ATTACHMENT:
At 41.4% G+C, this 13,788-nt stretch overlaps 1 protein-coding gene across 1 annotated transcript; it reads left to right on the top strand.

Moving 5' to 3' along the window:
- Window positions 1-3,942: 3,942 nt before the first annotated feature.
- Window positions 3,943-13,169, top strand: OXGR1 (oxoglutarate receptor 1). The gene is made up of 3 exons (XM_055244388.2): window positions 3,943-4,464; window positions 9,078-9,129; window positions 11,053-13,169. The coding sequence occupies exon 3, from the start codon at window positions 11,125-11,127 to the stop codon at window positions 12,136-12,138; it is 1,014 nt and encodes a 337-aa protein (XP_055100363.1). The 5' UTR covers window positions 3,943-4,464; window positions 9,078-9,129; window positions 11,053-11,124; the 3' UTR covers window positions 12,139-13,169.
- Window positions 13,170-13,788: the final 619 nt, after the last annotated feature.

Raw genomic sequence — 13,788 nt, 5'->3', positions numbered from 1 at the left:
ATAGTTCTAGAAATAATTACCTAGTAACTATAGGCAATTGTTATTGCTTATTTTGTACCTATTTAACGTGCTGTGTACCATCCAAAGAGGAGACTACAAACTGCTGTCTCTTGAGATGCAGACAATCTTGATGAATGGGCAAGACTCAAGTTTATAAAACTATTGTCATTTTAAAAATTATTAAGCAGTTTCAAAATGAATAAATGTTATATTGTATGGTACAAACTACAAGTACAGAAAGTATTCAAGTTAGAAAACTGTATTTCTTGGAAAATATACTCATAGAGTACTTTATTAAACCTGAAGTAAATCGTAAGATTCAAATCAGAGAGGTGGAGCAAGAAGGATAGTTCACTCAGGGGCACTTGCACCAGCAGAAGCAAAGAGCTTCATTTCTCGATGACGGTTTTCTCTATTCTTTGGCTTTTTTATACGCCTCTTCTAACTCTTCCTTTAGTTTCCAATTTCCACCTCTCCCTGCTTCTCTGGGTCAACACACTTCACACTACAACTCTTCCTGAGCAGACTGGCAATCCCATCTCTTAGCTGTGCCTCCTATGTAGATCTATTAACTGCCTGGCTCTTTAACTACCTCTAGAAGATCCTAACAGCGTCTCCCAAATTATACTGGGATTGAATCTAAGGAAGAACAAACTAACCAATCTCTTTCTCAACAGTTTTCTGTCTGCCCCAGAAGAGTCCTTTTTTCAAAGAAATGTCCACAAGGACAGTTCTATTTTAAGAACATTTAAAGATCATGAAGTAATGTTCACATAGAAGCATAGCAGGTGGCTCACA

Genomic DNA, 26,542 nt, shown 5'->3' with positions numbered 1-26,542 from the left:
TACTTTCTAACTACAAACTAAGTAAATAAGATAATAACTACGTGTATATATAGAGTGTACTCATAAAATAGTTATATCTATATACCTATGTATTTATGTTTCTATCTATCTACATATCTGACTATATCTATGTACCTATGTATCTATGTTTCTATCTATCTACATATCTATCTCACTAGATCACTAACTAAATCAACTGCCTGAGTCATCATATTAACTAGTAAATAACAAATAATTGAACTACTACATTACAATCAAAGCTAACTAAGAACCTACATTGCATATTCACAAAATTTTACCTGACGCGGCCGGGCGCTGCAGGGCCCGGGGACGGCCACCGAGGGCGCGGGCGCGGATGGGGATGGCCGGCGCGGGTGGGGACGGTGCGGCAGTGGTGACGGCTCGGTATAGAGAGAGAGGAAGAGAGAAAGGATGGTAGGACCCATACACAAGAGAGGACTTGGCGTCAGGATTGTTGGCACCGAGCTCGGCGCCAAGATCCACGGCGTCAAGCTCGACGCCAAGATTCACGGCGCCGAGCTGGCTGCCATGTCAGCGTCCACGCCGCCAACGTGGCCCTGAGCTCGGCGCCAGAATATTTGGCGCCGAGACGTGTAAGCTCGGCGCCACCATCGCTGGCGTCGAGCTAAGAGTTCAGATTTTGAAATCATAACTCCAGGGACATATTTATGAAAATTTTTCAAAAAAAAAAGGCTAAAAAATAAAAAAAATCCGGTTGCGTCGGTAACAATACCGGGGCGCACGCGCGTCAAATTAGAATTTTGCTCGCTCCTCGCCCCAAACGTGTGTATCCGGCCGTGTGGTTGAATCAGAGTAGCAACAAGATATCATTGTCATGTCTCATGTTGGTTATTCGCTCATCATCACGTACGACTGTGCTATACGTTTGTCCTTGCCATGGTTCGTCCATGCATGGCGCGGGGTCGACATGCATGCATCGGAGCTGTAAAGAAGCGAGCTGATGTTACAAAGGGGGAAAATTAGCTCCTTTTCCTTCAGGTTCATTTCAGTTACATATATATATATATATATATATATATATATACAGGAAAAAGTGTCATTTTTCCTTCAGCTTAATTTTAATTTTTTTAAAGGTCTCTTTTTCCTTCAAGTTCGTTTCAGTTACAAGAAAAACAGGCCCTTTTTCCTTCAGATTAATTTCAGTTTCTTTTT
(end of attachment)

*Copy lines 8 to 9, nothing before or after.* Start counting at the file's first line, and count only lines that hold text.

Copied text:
Genomic DNA, 26,542 nt, shown 5'->3' with positions numbered 1-26,542 from the left:
TACTTTCTAACTACAAACTAAGTAAATAAGATAATAACTACGTGTATATATAGAGTGTACTCATAAAATAGTTATATCTATATACCTATGTATTTATGTTTCTATCTATCTACATATCTGACTATATCTATGTACCTATGTATCTATGTTTCTATCTATCTACATATCTATCTCACTAGATCACTAACTAAATCAACTGCCTGAGTCATCATATTAACTAGTAAATAACAAATAATTGAACTACTACATTACAATCAAAGCTAACTAAGAACCTACATTGCATATTCACAAAATTTTACCTGACGCGGCCGGGCGCTGCAGGGCCCGGGGACGGCCACCGAGGGCGCGGGCGCGGATGGGGATGGCCGGCGCGGGTGGGGACGGTGCGGCAGTGGTGACGGCTCGGTATAGAGAGAGAGGAAGAGAGAAAGGATGGTAGGACCCATACACAAGAGAGGACTTGGCGTCAGGATTGTTGGCACCGAGCTCGGCGCCAAGATCCACGGCGTCAAGCTCGACGCCAAGATTCACGGCGCCGAGCTGGCTGCCATGTCAGCGTCCACGCCGCCAACGTGGCCCTGAGCTCGGCGCCAGAATATTTGGCGCCGAGACGTGTAAGCTCGGCGCCACCATCGCTGGCGTCGAGCTAAGAGTTCAGATTTTGAAATCATAACTCCAGGGACATATTTATGAAAATTTTTCAAAAAAAAAAGGCTAAAAAATAAAAAAAATCCGGTTGCGTCGGTAACAATACCGGGGCGCACGCGCGTCAAATTAGAATTTTGCTCGCTCCTCGCCCCAAACGTGTGTATCCGGCCGTGTGGTTGAATCAGAGTAGCAACAAGATATCATTGTCATGTCTCATGTTGGTTATTCGCTCATCATCACGTACGACTGTGCTATACGTTTGTCCTTGCCATGGTTCGTCCATGCATGGCGCGGGGTCGACATGCATGCATCGGAGCTGTAAAGAAGCGAGCTGATGTTACAAAGGGGGAAAATTAGCTCCTTTTCCTTCAGGTTCATTTCAGTTACATATATATATATATATATATATATATATATACAGGAAAAAGTGTCATTTTTCCTTCAGCTTAATTTTAATTTTTTTAAAGGTCTCTTTTTCCTTCAAGTTCGTTTCAGTTACAAGAAAAACAGGCCCTTTTTCCTTCAGATTAATTTCAGTTTCTTTTT